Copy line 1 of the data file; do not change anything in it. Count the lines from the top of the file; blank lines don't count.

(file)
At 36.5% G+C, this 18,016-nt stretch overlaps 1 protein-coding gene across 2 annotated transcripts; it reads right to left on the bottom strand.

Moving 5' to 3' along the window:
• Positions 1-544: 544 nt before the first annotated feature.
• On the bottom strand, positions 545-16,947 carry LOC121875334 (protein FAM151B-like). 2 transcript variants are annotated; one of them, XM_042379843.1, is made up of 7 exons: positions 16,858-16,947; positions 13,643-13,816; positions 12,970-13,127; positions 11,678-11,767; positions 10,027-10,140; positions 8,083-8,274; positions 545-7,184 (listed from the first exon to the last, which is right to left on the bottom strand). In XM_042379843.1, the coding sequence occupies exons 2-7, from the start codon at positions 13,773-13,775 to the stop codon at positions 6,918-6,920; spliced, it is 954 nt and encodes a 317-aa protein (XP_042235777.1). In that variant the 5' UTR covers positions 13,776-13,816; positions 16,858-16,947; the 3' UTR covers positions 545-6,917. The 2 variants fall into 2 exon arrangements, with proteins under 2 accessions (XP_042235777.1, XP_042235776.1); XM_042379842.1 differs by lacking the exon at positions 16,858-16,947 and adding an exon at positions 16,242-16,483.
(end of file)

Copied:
At 36.5% G+C, this 18,016-nt stretch overlaps 1 protein-coding gene across 2 annotated transcripts; it reads right to left on the bottom strand.